Hot Cross Buns

~ My very last late Easter post. I think. ~

In my Good Friday post, I mentioned the Hot Cross Buns “we” made as a family.

Meaning “we” stirred the bowl a couple of times and sprinkled the yeast and set the dough to rise…

and then when the kids were asleep I did the real work, adding the tastiest ingredients (sugar, cinnamon and raisins), rolling the buns, setting them to rise again, baking them, and finally, icing them.

I’m sure that, with experience, I will be able to make these with little thought, but the effort and concentration I had to pour into them as a pioneer bun-maker made me very nervous about the finished product: “What if they taste gross?” I thought, “and I’ve made all this ado and spent all this time for no reason…”

But I should have known Pioneer Woman wouldn’t let me down. Her recipe was DELICIOUS, even if I accidentally turned the oven off after I put them in to bake and didn’t realize it for 10 minutes. (This perhaps resulted in my buns being a little flat, but they were still pretty, and most importantly, scrumptious).

I plan on never celebrating an Easter weekend without these Hot Cross Buns. To find the recipe, click here: http://thepioneerwoman.com/cooking/2010/04/hot-cross-buns/

The children peek around the corner waiting to see their Easter baskets and our finished buns…

Our simple breakfast table…

my “special” Hot Cross Buns, a little on the flat side…

I promise I didn’t have my eyes open during the prayer. But my camera might have….

I love a new tradition, don’t you? I hope you find room in your recipe book and in your Easter weekend for Hot Cross Buns.

~

And while I’m at it, let me just tell you one last time…Happy Easter! 

Easter Sunday, 2012

TGIGF.

~ a remembrance of Good Friday 2012 ~

Easter continues to evolve for our family.

You guys know how I feel about holidays. I was the young wife who innocently hung skeleton lanterns in the apartment window of our seminary that had a no-Halloween policy. I start planning for Christmas the day after Halloween. I painted my house white so it would match every season. I have a huge tub of supplies and decorations for each major holiday of the year…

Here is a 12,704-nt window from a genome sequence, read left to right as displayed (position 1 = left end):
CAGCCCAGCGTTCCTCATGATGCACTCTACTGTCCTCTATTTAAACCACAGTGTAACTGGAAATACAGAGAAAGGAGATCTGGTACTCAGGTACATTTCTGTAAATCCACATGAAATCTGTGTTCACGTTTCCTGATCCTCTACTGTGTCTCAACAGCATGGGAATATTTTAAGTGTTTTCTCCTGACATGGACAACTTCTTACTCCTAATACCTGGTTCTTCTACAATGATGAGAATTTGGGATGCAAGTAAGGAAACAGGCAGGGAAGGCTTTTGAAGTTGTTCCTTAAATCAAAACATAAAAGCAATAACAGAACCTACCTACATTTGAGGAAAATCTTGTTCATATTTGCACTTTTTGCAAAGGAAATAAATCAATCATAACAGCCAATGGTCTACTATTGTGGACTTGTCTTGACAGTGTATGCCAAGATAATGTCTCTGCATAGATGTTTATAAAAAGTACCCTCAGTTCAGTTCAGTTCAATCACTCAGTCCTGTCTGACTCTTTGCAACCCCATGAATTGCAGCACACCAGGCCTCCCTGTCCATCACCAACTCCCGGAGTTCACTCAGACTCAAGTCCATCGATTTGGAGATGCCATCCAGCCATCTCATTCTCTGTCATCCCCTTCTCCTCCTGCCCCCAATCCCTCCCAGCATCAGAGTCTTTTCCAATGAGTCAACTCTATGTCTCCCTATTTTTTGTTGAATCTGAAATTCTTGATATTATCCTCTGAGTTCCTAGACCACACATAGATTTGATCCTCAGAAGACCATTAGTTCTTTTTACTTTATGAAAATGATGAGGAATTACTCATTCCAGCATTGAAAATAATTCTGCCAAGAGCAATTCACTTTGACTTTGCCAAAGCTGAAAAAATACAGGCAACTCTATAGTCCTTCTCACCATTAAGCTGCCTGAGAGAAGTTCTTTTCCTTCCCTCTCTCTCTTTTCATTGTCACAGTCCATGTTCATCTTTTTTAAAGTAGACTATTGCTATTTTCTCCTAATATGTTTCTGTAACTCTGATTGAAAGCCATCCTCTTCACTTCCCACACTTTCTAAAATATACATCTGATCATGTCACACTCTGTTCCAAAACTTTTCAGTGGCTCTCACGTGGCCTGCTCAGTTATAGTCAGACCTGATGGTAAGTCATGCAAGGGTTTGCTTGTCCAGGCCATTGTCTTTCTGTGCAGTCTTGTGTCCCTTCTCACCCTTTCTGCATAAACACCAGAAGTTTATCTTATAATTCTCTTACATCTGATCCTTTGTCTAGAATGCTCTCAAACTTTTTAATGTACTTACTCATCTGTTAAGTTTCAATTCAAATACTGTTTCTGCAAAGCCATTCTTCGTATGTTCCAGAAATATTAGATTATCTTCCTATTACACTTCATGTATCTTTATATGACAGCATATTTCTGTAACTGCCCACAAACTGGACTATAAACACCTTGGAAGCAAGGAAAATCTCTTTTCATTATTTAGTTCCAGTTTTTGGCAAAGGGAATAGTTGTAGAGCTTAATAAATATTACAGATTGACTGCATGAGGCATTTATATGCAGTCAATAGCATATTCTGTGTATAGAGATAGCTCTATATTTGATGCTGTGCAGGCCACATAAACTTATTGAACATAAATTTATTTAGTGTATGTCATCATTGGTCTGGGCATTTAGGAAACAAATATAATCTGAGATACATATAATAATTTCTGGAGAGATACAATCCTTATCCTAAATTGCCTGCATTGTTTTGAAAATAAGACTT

And so I absolutely adore Easter as we know it in America. The eggs…the pastel colors…the celebration of Springtime…the candy…the baskets…bunnies and chicks and soft little critters…pretty dresses…bonnets…pearls…jello salads with mystery ingredients…

I. LOVE. IT.

Love it.

If you remember, though, this type of Easter had begun to encroach on our Resurrection morning in the peskiest of ways and so I swiftly moved it to Saturday.

We’ll observe Good Friday, I thought to myself, and then while we’re waiting on Jesus to raise from the dead, we’ll have some Fake Easter fun!

But after this year’s monumental observance of Good Friday, I’m afraid that even more Easter change is a’coming next year.

~

We started the day by making the dough for Hot Cross Buns. The children loved helping me sprinkle the  yeast and flour on our mixture of scalded milk, butter and oil, and then coming back an hour later to see how it had magically risen. As I prepared this very homemade and simple treat for my family, I thought about the cross….

I thought, especially, about the friends of Jesus who really had NO idea who He really was and what was really about to happen to their world.

I thought about my failings and how I would probably have done worse things than betray Him on the morning of His death…I would probably have never followed to begin with.

I thought about how I haven’t done one silly piddly little thing to deserve the life I’ve been blessed with.

I thought about the unmerited grace and kindness of the Creator of the universe who could snuff my life out in an instant but instead lets me make Hot Cross buns on a beautiful Spring day with all the windows and doors open…

As the morning ticked by, Mr. Gore and I off-handedly discussed what traditions we might employ to help our children (and us) really observe Good Friday in the future. As the mother of preschoolers, I spend a lot of time thinking about our family holidays and rituals, antsy to formulate our traditions now before these little birdies grow up and fly the coop.

“We could wear black all day…” I suggested, thinking back to old traditions of mourning and observing the memories of lost loved ones. My mind was thinking ahead to next year and how we could make this happen, wondering whether or not Janie and Jack would have any pretty black dresses for my girls…they have a wedding line…maybe by next year they would have a funeral line! (What?! One never knows…)